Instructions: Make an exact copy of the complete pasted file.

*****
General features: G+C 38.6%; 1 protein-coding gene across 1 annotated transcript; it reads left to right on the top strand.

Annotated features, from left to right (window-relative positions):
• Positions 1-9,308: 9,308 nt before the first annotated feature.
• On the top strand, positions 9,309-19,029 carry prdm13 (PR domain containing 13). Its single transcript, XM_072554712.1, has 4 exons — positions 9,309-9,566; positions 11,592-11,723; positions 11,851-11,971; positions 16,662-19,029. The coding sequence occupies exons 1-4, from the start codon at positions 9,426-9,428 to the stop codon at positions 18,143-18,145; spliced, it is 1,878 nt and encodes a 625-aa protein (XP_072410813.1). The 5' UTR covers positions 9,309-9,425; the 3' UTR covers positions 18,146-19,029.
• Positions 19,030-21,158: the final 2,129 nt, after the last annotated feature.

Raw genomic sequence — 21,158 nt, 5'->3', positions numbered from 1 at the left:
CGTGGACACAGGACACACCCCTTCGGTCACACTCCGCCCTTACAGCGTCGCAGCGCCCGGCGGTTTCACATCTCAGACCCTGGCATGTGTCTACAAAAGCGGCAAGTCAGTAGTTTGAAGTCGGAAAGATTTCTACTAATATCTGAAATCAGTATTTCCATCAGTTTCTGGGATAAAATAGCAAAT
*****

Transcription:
General features: G+C 38.6%; 1 protein-coding gene across 1 annotated transcript; it reads left to right on the top strand.

Annotated features, from left to right (window-relative positions):
• Positions 1-9,308: 9,308 nt before the first annotated feature.
• On the top strand, positions 9,309-19,029 carry prdm13 (PR domain containing 13). Its single transcript, XM_072554712.1, has 4 exons — positions 9,309-9,566; positions 11,592-11,723; positions 11,851-11,971; positions 16,662-19,029. The coding sequence occupies exons 1-4, from the start codon at positions 9,426-9,428 to the stop codon at positions 18,143-18,145; spliced, it is 1,878 nt and encodes a 625-aa protein (XP_072410813.1). The 5' UTR covers positions 9,309-9,425; the 3' UTR covers positions 18,146-19,029.
• Positions 19,030-21,158: the final 2,129 nt, after the last annotated feature.

Raw genomic sequence — 21,158 nt, 5'->3', positions numbered from 1 at the left:
CGTGGACACAGGACACACCCCTTCGGTCACACTCCGCCCTTACAGCGTCGCAGCGCCCGGCGGTTTCACATCTCAGACCCTGGCATGTGTCTACAAAAGCGGCAAGTCAGTAGTTTGAAGTCGGAAAGATTTCTACTAATATCTGAAATCAGTATTTCCATCAGTTTCTGGGATAAAATAGCAAAT